The justices also issued a summary ruling in in the case of Matthew Reeves, who was sentenced to death for the 1996 murder of Willie Johnson, who had offered to help Reeves when the car in which Reeves and his companions were riding broke down. After the U.S. Court of Appeals for the 11th Circuit ruled that Reeves’ trial lawyers should have hired an expert to evaluate him for an intellectual disability, and that the jury might not have sentenced him to death if they had, Alabama appealed to the Supreme Court, asking the justices to weigh in.
In a brief unsigned opinion on Friday, the justices reversed. Because the case came to them as part of Reeves’ quest for federal post-conviction relief, rather than as a direct appeal of Reeves’ state-court conviction, the Supreme Court framed the question before it as whether the Alabama state court violated clearly established federal law when it rejected Reeves’ claim that his lawyers should have hired an expert. In this case, the Supreme Court reasoned, Reeves had alleged many errors in his lawyers’ choices, but he didn’t provide testimony from those lawyers, so there is no way to know with any certainty why the lawyers made the decisions that they did. The Alabama court, the justices explained, therefore “reasonably concluded that the incomplete evidentiary record” “doomed Reeves’ belated efforts to second-guess his attorneys.” The 11th Circuit’s ruling in favor of Reeves mischaracterized that decision, the court concluded, so the majority reversed that ruling.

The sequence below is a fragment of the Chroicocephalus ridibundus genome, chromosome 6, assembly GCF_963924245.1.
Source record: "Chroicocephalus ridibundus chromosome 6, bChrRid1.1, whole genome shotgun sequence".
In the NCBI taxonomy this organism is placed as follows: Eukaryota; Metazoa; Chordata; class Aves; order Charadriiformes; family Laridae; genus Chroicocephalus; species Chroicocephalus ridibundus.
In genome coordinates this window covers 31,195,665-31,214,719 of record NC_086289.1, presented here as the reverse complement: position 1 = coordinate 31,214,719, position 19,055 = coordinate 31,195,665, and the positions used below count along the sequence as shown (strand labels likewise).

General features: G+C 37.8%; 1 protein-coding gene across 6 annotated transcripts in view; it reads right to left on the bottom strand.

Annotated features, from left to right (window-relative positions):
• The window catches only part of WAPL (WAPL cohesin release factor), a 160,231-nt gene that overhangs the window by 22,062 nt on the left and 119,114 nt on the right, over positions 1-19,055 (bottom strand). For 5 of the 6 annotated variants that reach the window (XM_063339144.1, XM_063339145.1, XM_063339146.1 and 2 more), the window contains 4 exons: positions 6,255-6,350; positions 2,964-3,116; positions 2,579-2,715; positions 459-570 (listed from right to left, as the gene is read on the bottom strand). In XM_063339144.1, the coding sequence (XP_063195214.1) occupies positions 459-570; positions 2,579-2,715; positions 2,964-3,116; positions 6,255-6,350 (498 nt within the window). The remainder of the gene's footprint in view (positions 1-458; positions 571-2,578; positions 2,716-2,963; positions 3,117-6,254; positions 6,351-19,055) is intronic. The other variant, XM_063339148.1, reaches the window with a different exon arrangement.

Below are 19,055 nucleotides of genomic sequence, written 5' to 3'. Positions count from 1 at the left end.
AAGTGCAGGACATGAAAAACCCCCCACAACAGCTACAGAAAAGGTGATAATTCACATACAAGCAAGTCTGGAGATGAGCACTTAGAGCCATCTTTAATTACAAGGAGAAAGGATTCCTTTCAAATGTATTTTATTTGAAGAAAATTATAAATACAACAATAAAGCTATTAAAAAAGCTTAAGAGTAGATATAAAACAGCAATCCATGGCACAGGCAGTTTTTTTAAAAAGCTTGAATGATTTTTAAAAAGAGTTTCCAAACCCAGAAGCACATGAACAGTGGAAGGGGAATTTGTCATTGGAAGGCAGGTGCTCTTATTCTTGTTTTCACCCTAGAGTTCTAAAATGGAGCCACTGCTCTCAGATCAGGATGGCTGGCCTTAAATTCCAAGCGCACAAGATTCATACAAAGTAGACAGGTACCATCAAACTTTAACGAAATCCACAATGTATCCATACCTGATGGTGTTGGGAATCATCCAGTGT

Justice Stephen Breyer noted, without comment, that he dissented from Friday’s ruling. Justice Sonia Sotomayor also dissented, in an opinion joined by Justice Elena Kagan. Arguing that the Alabama court applied exactly the kind of blanket rule that the majority says it did not, Sotomayor complained that Friday’s decision “rescues the state court’s decision” through “linguistic contortion.” “The lengths to which this Court goes to ensure that Reeves remains on death row are,” she concluded, “extraordinary.”
Separate opinions on religious rights, “actual malice” and property rights
The justices sent the case of a Minnesota Amish community challenging the requirement that they install a septic system back to the lower courts for another look in light of last month’s Fulton decision. Two justices wrote separately regarding their agreement with the court’s disposition of the case, Mast v. Fillmore County. In a one-paragraph opinion, Alito wrote that the lower court “plainly misinterpreted and misapplied the Religious Land Use and Institutionalized Persons Act,” a federal law intended to protect religious institutions from discriminatory or burdensome land-use regulations.